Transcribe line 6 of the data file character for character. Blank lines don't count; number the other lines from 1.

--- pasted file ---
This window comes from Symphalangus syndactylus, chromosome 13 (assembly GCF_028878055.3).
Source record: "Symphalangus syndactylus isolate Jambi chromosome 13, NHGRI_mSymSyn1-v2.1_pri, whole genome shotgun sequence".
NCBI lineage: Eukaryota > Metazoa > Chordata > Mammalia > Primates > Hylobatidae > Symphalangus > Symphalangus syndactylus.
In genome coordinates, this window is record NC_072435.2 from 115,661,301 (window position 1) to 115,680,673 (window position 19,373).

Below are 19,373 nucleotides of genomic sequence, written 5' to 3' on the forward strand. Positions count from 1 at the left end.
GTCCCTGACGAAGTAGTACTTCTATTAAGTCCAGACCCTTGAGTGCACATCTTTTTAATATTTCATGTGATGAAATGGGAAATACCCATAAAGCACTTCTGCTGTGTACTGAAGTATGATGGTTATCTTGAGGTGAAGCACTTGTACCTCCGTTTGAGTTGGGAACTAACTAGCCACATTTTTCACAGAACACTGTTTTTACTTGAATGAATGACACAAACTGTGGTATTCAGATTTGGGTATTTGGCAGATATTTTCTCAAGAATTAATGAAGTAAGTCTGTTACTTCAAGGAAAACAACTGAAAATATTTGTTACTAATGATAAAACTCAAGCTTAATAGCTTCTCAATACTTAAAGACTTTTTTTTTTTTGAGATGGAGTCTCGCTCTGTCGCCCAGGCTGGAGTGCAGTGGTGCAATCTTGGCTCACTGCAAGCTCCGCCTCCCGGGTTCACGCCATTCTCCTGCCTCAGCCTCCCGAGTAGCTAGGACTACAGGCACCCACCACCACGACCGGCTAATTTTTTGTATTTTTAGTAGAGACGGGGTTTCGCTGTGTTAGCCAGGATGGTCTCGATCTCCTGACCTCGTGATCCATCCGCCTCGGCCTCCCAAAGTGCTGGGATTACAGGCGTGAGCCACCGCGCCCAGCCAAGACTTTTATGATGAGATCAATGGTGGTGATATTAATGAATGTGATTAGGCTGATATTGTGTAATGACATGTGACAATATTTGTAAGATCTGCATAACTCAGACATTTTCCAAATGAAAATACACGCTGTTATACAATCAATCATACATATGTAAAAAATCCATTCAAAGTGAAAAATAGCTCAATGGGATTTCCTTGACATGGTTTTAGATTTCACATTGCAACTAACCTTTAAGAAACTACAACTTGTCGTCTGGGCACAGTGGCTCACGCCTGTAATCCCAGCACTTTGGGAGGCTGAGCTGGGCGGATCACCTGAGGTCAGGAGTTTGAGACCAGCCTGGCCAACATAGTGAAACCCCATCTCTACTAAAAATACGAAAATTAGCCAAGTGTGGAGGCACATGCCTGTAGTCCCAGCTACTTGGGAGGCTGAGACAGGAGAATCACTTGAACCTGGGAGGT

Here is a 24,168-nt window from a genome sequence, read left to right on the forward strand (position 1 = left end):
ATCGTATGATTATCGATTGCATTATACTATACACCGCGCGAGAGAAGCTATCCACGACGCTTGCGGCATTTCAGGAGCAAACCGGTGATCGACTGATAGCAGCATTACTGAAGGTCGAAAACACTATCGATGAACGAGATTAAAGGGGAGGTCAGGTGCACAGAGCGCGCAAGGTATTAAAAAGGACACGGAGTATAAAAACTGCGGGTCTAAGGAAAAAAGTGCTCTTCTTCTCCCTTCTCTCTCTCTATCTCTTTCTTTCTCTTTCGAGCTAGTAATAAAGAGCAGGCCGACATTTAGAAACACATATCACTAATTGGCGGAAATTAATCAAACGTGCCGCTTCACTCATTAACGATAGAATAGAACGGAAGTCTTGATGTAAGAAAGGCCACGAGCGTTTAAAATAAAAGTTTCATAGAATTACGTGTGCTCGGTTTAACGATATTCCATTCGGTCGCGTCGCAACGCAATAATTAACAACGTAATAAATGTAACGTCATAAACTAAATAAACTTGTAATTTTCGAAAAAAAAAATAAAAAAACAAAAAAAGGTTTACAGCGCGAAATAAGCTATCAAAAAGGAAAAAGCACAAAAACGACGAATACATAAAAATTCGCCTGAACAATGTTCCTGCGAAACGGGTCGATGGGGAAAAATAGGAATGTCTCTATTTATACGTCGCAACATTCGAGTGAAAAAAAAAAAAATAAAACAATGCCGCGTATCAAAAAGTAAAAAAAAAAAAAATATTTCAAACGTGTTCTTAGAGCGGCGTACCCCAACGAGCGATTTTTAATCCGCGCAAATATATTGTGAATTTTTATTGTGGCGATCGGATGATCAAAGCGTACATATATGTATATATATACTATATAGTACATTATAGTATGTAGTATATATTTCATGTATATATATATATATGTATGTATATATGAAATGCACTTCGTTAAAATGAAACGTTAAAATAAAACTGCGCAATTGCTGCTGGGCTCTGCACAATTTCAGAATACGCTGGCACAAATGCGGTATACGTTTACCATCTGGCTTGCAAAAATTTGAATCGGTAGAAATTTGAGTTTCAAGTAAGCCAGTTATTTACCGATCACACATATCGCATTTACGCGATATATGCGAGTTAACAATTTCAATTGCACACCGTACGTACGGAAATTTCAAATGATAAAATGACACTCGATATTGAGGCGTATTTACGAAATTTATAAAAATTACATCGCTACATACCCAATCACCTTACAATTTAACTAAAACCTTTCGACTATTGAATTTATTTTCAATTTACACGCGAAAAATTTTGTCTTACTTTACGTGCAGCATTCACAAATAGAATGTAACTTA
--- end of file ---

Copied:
GTCCCTGACGAAGTAGTACTTCTATTAAGTCCAGACCCTTGAGTGCACATCTTTTTAATATTTCATGTGATGAAATGGGAAATACCCATAAAGCACTTCTGCTGTGTACTGAAGTATGATGGTTATCTTGAGGTGAAGCACTTGTACCTCCGTTTGAGTTGGGAACTAACTAGCCACATTTTTCACAGAACACTGTTTTTACTTGAATGAATGACACAAACTGTGGTATTCAGATTTGGGTATTTGGCAGATATTTTCTCAAGAATTAATGAAGTAAGTCTGTTACTTCAAGGAAAACAACTGAAAATATTTGTTACTAATGATAAAACTCAAGCTTAATAGCTTCTCAATACTTAAAGACTTTTTTTTTTTTGAGATGGAGTCTCGCTCTGTCGCCCAGGCTGGAGTGCAGTGGTGCAATCTTGGCTCACTGCAAGCTCCGCCTCCCGGGTTCACGCCATTCTCCTGCCTCAGCCTCCCGAGTAGCTAGGACTACAGGCACCCACCACCACGACCGGCTAATTTTTTGTATTTTTAGTAGAGACGGGGTTTCGCTGTGTTAGCCAGGATGGTCTCGATCTCCTGACCTCGTGATCCATCCGCCTCGGCCTCCCAAAGTGCTGGGATTACAGGCGTGAGCCACCGCGCCCAGCCAAGACTTTTATGATGAGATCAATGGTGGTGATATTAATGAATGTGATTAGGCTGATATTGTGTAATGACATGTGACAATATTTGTAAGATCTGCATAACTCAGACATTTTCCAAATGAAAATACACGCTGTTATACAATCAATCATACATATGTAAAAAATCCATTCAAAGTGAAAAATAGCTCAATGGGATTTCCTTGACATGGTTTTAGATTTCACATTGCAACTAACCTTTAAGAAACTACAACTTGTCGTCTGGGCACAGTGGCTCACGCCTGTAATCCCAGCACTTTGGGAGGCTGAGCTGGGCGGATCACCTGAGGTCAGGAGTTTGAGACCAGCCTGGCCAACATAGTGAAACCCCATCTCTACTAAAAATACGAAAATTAGCCAAGTGTGGAGGCACATGCCTGTAGTCCCAGCTACTTGGGAGGCTGAGACAGGAGAATCACTTGAACCTGGGAGGT